Photofont® is an exciting new technology developed by FontLab that allows you to create and use full-color bitmap type with transparency. Photofonts are files with the extension .phf. The photofont file format specification is publicly available. It is based on open standards such as XML and PNG. You can create and edit photofonts using our professional bitmap font editor BitFonter for Mac OS X and Windows.
Visit our photofont.com website to learn more about the technology, view photofonts in use and download some free photofonts!
Photofont WebReady 1.0 uses sIFR 2 to create embedded web outline fonts, and uses a similar technique (developed by FontLab) to create embedded web photofonts.
More about sIFR:
*) Font licensing note
TrueType and OpenType fonts must allow editable embedding to be converted into embedded web outline fonts, and they must allow read-only (print and preview) embedding to be converted into embedded web photofonts. If your font does not allow a certain type of embedding, use a different font or contact the font vendor to obtain an appropriate license. You can use the demo version of FontLab Studio, a font manager such as Linotype FontExplorer X for Mac OS X or a tool such as the Microsoft Font Properties Extension for Windows to view the embedding permissions in an OpenType or TrueType font.
In addition, please remember that the usage of fonts is typically governed by the End-User License Agreement (EULA) from the font vendor. Please consult the EULA for the font you intend to use to make sure that the font vendor allows embedding the font in online documents or web pages.
Creators of web pages often wish to use custom fonts on their web pages instead of standard fonts such as Verdana, Georgia or Arial. The use of non-standard fonts can dramatically increase the attractivity of a website and help apply corporate branding on the web. However, the traditional way of creating custom website headlines by applying typographic effects to text and saving the result as a PNG or GIF graphic has many disadvantages. The text saved as a graphic is not “visible” to search engines, screen readers or the Find function of the browser, it does not perform well on small-size screens on mobile phones.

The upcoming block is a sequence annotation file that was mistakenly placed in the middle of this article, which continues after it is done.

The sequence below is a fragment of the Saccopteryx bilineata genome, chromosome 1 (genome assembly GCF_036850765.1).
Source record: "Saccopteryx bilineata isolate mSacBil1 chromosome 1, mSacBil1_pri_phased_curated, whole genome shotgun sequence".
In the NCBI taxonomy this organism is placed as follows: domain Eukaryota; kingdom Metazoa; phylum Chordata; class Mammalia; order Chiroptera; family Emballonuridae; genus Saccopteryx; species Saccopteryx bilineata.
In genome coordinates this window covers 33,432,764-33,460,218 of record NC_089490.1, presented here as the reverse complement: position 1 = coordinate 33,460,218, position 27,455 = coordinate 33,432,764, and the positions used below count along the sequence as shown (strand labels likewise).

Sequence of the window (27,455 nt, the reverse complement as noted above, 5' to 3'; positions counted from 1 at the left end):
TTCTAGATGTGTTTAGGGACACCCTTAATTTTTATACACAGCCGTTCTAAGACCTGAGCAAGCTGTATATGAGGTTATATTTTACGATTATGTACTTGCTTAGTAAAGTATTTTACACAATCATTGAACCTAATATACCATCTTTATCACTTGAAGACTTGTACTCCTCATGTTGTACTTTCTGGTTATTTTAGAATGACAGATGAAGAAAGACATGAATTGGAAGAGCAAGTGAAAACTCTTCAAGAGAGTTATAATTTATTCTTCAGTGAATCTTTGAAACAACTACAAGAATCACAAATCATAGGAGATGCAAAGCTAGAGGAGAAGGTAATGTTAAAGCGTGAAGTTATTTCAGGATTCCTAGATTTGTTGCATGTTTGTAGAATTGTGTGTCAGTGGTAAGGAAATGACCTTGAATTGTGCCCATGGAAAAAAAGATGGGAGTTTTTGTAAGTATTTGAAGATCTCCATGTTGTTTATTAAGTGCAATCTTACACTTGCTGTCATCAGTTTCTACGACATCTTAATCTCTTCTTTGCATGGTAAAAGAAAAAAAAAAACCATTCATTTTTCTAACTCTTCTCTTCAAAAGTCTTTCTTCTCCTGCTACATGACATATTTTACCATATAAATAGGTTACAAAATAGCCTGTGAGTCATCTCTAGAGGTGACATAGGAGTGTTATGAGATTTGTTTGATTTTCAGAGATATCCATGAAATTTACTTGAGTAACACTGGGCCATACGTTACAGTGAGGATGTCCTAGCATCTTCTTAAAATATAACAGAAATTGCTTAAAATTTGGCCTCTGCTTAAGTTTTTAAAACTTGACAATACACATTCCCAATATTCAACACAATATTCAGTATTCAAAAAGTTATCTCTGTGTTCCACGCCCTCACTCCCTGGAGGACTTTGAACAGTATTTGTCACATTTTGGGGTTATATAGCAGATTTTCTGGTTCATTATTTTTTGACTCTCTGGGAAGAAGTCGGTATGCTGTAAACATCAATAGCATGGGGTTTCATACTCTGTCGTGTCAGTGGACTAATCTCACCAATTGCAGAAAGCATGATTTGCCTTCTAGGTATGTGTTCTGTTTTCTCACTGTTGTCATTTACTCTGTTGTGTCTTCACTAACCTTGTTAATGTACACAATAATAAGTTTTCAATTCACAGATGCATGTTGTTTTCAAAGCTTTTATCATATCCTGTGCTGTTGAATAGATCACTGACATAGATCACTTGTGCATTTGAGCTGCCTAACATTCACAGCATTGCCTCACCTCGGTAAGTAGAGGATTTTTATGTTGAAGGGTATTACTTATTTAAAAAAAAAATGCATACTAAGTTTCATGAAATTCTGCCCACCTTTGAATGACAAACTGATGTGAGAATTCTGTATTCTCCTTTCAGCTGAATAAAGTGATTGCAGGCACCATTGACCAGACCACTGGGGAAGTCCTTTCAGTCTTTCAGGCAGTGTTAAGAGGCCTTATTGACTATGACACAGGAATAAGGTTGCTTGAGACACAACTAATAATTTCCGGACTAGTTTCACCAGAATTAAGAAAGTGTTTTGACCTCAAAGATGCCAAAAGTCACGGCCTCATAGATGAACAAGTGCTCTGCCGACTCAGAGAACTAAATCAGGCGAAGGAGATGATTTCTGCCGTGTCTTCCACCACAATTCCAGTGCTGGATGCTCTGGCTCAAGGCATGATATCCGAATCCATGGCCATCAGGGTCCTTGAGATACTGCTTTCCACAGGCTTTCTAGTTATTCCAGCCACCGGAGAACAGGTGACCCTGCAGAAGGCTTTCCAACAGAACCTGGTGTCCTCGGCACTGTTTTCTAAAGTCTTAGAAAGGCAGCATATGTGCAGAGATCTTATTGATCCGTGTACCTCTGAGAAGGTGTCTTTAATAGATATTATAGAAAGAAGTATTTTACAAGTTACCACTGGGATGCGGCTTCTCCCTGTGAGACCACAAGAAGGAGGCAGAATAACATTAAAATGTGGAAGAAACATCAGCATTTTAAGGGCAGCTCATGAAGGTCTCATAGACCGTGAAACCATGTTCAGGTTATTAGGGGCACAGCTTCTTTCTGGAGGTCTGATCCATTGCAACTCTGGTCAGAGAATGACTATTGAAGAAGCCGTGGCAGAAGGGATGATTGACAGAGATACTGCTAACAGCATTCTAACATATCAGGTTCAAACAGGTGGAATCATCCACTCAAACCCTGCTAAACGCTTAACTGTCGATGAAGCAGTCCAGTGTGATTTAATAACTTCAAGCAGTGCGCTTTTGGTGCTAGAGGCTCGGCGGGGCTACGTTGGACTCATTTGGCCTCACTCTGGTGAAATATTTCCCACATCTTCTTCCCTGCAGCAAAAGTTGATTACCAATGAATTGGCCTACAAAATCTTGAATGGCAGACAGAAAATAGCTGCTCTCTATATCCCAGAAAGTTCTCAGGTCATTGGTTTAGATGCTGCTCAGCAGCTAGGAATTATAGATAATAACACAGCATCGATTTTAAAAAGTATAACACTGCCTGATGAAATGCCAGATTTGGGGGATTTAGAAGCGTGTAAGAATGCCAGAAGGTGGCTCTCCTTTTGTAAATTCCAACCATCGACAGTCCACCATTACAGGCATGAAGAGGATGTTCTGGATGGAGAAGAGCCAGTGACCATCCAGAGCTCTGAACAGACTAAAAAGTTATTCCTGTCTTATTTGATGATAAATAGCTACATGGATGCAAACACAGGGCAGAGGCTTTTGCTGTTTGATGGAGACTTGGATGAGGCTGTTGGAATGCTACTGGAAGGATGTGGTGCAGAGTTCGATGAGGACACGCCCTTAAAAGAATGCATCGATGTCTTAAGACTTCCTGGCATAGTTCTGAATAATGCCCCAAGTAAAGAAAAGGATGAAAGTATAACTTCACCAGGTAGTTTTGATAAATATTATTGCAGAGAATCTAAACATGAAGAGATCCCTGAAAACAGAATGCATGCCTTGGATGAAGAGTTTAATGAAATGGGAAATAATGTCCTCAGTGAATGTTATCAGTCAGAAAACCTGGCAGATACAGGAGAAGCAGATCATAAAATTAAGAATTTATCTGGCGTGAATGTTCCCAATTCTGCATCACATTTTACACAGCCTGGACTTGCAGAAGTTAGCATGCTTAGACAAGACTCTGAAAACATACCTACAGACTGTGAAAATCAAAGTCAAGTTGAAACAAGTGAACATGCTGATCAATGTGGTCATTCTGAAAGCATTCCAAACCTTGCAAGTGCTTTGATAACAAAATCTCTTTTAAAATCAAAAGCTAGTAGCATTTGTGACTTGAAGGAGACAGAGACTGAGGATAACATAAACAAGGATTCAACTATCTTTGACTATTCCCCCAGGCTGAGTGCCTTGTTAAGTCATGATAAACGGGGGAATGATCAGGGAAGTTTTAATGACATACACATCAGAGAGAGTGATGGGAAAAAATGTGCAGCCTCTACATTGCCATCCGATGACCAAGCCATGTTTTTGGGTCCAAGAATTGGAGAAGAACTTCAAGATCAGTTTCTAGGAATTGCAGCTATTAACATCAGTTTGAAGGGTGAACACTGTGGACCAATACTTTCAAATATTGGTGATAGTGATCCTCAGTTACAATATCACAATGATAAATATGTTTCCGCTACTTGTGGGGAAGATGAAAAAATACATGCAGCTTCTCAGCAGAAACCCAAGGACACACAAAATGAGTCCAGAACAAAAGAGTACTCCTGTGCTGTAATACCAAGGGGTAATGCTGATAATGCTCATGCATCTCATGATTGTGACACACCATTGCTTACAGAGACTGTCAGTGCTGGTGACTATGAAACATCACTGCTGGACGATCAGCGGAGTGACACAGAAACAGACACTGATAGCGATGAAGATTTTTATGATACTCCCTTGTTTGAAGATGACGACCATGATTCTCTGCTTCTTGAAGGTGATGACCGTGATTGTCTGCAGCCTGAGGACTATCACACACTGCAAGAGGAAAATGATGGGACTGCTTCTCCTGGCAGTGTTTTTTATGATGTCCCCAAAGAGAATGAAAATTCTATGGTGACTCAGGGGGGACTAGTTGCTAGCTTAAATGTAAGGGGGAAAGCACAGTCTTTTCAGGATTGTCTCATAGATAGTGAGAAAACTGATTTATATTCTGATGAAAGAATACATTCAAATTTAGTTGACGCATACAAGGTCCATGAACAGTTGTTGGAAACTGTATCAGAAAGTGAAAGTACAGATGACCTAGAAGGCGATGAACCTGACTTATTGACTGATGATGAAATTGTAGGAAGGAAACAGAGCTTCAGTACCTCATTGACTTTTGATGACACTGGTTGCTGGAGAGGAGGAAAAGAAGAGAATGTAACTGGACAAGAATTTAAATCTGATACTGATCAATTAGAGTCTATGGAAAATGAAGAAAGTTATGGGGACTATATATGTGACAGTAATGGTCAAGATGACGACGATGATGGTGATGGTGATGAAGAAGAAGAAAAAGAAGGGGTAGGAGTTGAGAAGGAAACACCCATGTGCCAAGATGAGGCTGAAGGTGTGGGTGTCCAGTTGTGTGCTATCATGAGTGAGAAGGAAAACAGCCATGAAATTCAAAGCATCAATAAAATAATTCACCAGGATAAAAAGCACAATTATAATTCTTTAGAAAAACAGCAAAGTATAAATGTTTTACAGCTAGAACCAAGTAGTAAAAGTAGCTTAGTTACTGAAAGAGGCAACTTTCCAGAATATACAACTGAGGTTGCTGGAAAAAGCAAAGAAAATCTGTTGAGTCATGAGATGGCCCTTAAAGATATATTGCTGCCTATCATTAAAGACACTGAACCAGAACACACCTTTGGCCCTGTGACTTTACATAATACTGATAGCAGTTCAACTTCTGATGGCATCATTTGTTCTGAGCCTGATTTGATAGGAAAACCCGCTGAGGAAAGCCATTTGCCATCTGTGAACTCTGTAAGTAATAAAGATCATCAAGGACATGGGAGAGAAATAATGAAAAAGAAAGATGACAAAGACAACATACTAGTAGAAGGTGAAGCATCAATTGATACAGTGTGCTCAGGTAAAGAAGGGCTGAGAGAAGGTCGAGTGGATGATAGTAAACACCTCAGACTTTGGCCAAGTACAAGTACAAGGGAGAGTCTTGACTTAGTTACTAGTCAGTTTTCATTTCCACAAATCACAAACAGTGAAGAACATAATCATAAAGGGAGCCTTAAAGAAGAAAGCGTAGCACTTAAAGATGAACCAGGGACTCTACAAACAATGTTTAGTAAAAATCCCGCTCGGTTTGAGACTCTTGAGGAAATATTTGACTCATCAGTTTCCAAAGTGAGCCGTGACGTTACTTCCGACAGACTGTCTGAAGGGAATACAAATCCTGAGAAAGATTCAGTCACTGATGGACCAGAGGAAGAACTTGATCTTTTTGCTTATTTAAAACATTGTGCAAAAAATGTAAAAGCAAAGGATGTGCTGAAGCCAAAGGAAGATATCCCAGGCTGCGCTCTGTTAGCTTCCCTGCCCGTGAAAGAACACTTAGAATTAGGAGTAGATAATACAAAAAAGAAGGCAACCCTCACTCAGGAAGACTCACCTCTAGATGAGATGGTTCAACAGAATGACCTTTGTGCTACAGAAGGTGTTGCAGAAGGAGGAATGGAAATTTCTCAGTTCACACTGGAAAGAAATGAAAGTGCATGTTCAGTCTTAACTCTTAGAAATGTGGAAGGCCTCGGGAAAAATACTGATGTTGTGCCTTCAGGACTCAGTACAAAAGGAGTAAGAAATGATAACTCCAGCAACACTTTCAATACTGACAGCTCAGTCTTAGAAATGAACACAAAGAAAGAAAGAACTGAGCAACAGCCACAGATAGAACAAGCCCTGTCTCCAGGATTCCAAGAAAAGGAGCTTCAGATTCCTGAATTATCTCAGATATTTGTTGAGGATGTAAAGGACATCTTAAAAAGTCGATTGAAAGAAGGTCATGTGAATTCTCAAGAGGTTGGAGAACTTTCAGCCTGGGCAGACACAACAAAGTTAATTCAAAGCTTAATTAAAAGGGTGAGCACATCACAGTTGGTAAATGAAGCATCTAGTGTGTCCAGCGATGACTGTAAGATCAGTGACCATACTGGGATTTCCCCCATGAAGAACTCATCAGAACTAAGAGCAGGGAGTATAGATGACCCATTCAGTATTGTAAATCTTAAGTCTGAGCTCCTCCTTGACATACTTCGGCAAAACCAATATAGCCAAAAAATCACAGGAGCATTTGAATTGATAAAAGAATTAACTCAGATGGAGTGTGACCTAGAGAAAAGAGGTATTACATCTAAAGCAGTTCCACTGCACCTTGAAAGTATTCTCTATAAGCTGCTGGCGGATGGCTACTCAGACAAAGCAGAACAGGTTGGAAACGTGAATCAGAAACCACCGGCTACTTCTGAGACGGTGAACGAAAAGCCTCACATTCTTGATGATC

Photofont WebReady works on Windows and on Mac OS X, and allows the user to convert any photofont (.phf) into an embedded web photofont. Any OpenType or TrueType font (.otf, .ttf) can also be converted into an embedded web photofont, or — if the font vendor allows it — into an embedded web outline font.
The integration of WebReady-created web fonts into web pages is seamless, search-engine-friendly and standards-compliant:
- visitors to your website who use modern browsers on desktop computers see the text rendered in the font of your choice (for example, your company’s corporate font) using the Flash® font object generated by Photofont WebReady
- regardless of the browser used, the text always remains searchable (with the browser’s Find feature) and visible to search engines
- the text remains accessible to special applications such as screen readers for visually impaired people
Because the text is converted into Flash objects, the technique is best applied to relatively short texts, such as headlines — although in principle it can also work for body text.
Different Photofont WebReady solutions
Convert a TrueType font (.ttf) or an OpenType font (.ttf, .otf) into:
- an embedded web outline font — a scalable, outline-based Flash font object that can be seamlessly integrated into any website to dynamically render your own text (such as headlines) in the typeface of your choice, maintaining the searchability and standards compliance of the web page
- a simple outline web headline — a scalable, static, outline-based Flash object that displays the text you specified at the conversion
Convert a TrueType font (.ttf), an OpenType font (.ttf, .otf) or a photofont (.phf) into:
- an embedded web photofont — a bitmap-based Flash font object that can be safely and seamlessly integrated into any website to dynamically render arbitrary text (such as headlines) in the typeface of your choice, without risking that the font outlines are compromised but maintaining the searchability and standards compliance of the web page.
- a simple photofont web headline — a bitmap-based static Flash object that displays the text you specified at the conversion
- a plain bitmap image that displays the text you specified at the conversion